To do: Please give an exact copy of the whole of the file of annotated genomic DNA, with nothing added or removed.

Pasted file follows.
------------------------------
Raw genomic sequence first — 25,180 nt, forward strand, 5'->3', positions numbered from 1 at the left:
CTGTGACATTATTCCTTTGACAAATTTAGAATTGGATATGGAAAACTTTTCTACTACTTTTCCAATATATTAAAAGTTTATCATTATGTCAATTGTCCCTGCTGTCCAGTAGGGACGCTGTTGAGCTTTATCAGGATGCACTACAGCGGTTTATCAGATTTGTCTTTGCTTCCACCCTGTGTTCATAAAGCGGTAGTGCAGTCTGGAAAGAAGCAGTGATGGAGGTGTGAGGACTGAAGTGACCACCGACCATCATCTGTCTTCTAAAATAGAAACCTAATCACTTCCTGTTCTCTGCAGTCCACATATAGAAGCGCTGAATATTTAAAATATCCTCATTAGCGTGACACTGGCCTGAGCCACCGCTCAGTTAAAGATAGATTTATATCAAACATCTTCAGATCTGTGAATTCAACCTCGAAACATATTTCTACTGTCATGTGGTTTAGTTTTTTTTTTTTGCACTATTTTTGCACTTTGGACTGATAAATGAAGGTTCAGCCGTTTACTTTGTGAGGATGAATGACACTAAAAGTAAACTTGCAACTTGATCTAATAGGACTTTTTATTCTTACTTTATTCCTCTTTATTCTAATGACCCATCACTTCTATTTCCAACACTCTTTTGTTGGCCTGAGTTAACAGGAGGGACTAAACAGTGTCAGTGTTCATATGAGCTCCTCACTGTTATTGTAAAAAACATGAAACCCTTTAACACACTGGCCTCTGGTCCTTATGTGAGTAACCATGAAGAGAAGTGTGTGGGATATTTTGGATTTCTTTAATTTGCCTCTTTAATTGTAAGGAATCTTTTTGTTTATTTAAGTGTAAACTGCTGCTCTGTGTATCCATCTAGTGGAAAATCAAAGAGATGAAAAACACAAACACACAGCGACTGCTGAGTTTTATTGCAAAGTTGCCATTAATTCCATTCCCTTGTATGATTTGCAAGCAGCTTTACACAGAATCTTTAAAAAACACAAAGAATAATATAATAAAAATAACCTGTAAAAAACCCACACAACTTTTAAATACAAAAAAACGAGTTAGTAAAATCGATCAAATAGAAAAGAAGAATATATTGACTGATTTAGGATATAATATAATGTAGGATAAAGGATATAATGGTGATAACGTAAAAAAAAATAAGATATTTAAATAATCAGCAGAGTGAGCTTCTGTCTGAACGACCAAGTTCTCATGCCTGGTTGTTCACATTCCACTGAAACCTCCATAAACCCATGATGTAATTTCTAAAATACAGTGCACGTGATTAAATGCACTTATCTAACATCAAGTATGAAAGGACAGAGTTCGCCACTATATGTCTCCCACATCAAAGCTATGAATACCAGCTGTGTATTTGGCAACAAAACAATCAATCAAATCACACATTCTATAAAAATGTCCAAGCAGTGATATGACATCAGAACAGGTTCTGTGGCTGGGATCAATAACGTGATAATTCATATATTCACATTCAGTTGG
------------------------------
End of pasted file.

Raw genomic sequence first — 25,180 nt, forward strand, 5'->3', positions numbered from 1 at the left:
CTGTGACATTATTCCTTTGACAAATTTAGAATTGGATATGGAAAACTTTTCTACTACTTTTCCAATATATTAAAAGTTTATCATTATGTCAATTGTCCCTGCTGTCCAGTAGGGACGCTGTTGAGCTTTATCAGGATGCACTACAGCGGTTTATCAGATTTGTCTTTGCTTCCACCCTGTGTTCATAAAGCGGTAGTGCAGTCTGGAAAGAAGCAGTGATGGAGGTGTGAGGACTGAAGTGACCACCGACCATCATCTGTCTTCTAAAATAGAAACCTAATCACTTCCTGTTCTCTGCAGTCCACATATAGAAGCGCTGAATATTTAAAATATCCTCATTAGCGTGACACTGGCCTGAGCCACCGCTCAGTTAAAGATAGATTTATATCAAACATCTTCAGATCTGTGAATTCAACCTCGAAACATATTTCTACTGTCATGTGGTTTAGTTTTTTTTTTTTGCACTATTTTTGCACTTTGGACTGATAAATGAAGGTTCAGCCGTTTACTTTGTGAGGATGAATGACACTAAAAGTAAACTTGCAACTTGATCTAATAGGACTTTTTATTCTTACTTTATTCCTCTTTATTCTAATGACCCATCACTTCTATTTCCAACACTCTTTTGTTGGCCTGAGTTAACAGGAGGGACTAAACAGTGTCAGTGTTCATATGAGCTCCTCACTGTTATTGTAAAAAACATGAAACCCTTTAACACACTGGCCTCTGGTCCTTATGTGAGTAACCATGAAGAGAAGTGTGTGGGATATTTTGGATTTCTTTAATTTGCCTCTTTAATTGTAAGGAATCTTTTTGTTTATTTAAGTGTAAACTGCTGCTCTGTGTATCCATCTAGTGGAAAATCAAAGAGATGAAAAACACAAACACACAGCGACTGCTGAGTTTTATTGCAAAGTTGCCATTAATTCCATTCCCTTGTATGATTTGCAAGCAGCTTTACACAGAATCTTTAAAAAACACAAAGAATAATATAATAAAAATAACCTGTAAAAAACCCACACAACTTTTAAATACAAAAAAACGAGTTAGTAAAATCGATCAAATAGAAAAGAAGAATATATTGACTGATTTAGGATATAATATAATGTAGGATAAAGGATATAATGGTGATAACGTAAAAAAAAATAAGATATTTAAATAATCAGCAGAGTGAGCTTCTGTCTGAACGACCAAGTTCTCATGCCTGGTTGTTCACATTCCACTGAAACCTCCATAAACCCATGATGTAATTTCTAAAATACAGTGCACGTGATTAAATGCACTTATCTAACATCAAGTATGAAAGGACAGAGTTCGCCACTATATGTCTCCCACATCAAAGCTATGAATACCAGCTGTGTATTTGGCAACAAAACAATCAATCAAATCACACATTCTATAAAAATGTCCAAGCAGTGATATGACATCAGAACAGGTTCTGTGGCTGGGATCAATAACGTGATAATTCATATATTCACATTCAGTTGG